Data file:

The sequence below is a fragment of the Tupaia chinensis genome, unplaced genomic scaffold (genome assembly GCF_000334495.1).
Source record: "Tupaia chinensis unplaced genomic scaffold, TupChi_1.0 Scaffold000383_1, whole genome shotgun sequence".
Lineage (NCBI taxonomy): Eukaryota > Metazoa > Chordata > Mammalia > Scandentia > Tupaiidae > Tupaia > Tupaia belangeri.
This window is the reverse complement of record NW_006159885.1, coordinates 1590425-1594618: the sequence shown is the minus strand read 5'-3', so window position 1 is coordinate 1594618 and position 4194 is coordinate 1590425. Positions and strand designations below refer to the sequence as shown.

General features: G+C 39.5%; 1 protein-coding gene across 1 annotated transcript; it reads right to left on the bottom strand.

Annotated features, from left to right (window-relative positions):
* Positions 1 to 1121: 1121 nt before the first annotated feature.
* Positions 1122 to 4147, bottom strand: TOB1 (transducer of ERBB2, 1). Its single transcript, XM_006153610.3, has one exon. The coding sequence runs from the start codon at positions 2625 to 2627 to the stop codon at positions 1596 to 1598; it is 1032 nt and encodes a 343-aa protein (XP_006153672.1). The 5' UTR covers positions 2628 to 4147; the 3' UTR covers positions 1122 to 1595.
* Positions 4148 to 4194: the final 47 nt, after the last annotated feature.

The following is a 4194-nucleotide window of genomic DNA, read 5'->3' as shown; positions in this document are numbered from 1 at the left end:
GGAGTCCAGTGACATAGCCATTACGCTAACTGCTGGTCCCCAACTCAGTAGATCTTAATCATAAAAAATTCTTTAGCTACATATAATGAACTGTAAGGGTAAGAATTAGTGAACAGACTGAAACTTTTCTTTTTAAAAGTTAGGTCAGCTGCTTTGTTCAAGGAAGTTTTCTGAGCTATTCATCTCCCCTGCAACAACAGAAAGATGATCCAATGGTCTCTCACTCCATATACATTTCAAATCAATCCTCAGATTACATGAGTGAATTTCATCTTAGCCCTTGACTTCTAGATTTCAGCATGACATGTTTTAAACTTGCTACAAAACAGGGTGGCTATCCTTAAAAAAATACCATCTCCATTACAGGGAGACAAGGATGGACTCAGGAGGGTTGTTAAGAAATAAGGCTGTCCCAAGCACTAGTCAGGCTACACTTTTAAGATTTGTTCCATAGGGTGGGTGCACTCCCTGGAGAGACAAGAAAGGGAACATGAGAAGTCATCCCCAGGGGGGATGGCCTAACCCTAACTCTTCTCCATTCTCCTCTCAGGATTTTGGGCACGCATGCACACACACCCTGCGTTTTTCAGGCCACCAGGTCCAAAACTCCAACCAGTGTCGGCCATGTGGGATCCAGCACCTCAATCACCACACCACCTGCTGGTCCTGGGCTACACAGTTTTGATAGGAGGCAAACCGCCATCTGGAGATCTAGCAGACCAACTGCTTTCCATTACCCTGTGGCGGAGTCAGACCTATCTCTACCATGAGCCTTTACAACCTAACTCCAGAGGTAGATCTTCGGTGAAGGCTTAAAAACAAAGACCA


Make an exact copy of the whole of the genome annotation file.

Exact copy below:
The sequence below is a fragment of the Tupaia chinensis genome, unplaced genomic scaffold (genome assembly GCF_000334495.1).
Source record: "Tupaia chinensis unplaced genomic scaffold, TupChi_1.0 Scaffold000383_1, whole genome shotgun sequence".
Lineage (NCBI taxonomy): Eukaryota > Metazoa > Chordata > Mammalia > Scandentia > Tupaiidae > Tupaia > Tupaia belangeri.
This window is the reverse complement of record NW_006159885.1, coordinates 1590425-1594618: the sequence shown is the minus strand read 5'-3', so window position 1 is coordinate 1594618 and position 4194 is coordinate 1590425. Positions and strand designations below refer to the sequence as shown.

General features: G+C 39.5%; 1 protein-coding gene across 1 annotated transcript; it reads right to left on the bottom strand.

Annotated features, from left to right (window-relative positions):
* Positions 1 to 1121: 1121 nt before the first annotated feature.
* Positions 1122 to 4147, bottom strand: TOB1 (transducer of ERBB2, 1). Its single transcript, XM_006153610.3, has one exon. The coding sequence runs from the start codon at positions 2625 to 2627 to the stop codon at positions 1596 to 1598; it is 1032 nt and encodes a 343-aa protein (XP_006153672.1). The 5' UTR covers positions 2628 to 4147; the 3' UTR covers positions 1122 to 1595.
* Positions 4148 to 4194: the final 47 nt, after the last annotated feature.

The following is a 4194-nucleotide window of genomic DNA, read 5'->3' as shown; positions in this document are numbered from 1 at the left end:
GGAGTCCAGTGACATAGCCATTACGCTAACTGCTGGTCCCCAACTCAGTAGATCTTAATCATAAAAAATTCTTTAGCTACATATAATGAACTGTAAGGGTAAGAATTAGTGAACAGACTGAAACTTTTCTTTTTAAAAGTTAGGTCAGCTGCTTTGTTCAAGGAAGTTTTCTGAGCTATTCATCTCCCCTGCAACAACAGAAAGATGATCCAATGGTCTCTCACTCCATATACATTTCAAATCAATCCTCAGATTACATGAGTGAATTTCATCTTAGCCCTTGACTTCTAGATTTCAGCATGACATGTTTTAAACTTGCTACAAAACAGGGTGGCTATCCTTAAAAAAATACCATCTCCATTACAGGGAGACAAGGATGGACTCAGGAGGGTTGTTAAGAAATAAGGCTGTCCCAAGCACTAGTCAGGCTACACTTTTAAGATTTGTTCCATAGGGTGGGTGCACTCCCTGGAGAGACAAGAAAGGGAACATGAGAAGTCATCCCCAGGGGGGATGGCCTAACCCTAACTCTTCTCCATTCTCCTCTCAGGATTTTGGGCACGCATGCACACACACCCTGCGTTTTTCAGGCCACCAGGTCCAAAACTCCAACCAGTGTCGGCCATGTGGGATCCAGCACCTCAATCACCACACCACCTGCTGGTCCTGGGCTACACAGTTTTGATAGGAGGCAAACCGCCATCTGGAGATCTAGCAGACCAACTGCTTTCCATTACCCTGTGGCGGAGTCAGACCTATCTCTACCATGAGCCTTTACAACCTAACTCCAGAGGTAGATCTTCGGTGAAGGCTTAAAAACAAAGACCA